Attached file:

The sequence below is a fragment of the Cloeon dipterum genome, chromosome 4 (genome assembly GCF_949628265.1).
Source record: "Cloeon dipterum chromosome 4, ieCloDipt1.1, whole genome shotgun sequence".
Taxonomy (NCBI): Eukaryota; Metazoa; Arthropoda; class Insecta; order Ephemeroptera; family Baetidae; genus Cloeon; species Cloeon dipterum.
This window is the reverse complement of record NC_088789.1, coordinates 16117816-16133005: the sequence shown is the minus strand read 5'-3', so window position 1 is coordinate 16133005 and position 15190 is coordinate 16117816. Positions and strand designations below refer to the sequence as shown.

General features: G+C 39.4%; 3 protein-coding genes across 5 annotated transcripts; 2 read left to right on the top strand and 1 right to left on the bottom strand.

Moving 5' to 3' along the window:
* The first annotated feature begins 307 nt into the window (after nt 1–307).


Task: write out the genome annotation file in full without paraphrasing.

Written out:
The sequence below is a fragment of the Cloeon dipterum genome, chromosome 4 (genome assembly GCF_949628265.1).
Source record: "Cloeon dipterum chromosome 4, ieCloDipt1.1, whole genome shotgun sequence".
Taxonomy (NCBI): Eukaryota; Metazoa; Arthropoda; class Insecta; order Ephemeroptera; family Baetidae; genus Cloeon; species Cloeon dipterum.
This window is the reverse complement of record NC_088789.1, coordinates 16117816-16133005: the sequence shown is the minus strand read 5'-3', so window position 1 is coordinate 16133005 and position 15190 is coordinate 16117816. Positions and strand designations below refer to the sequence as shown.

General features: G+C 39.4%; 3 protein-coding genes across 5 annotated transcripts; 2 read left to right on the top strand and 1 right to left on the bottom strand.

Moving 5' to 3' along the window:
* The first annotated feature begins 307 nt into the window (after nt 1–307).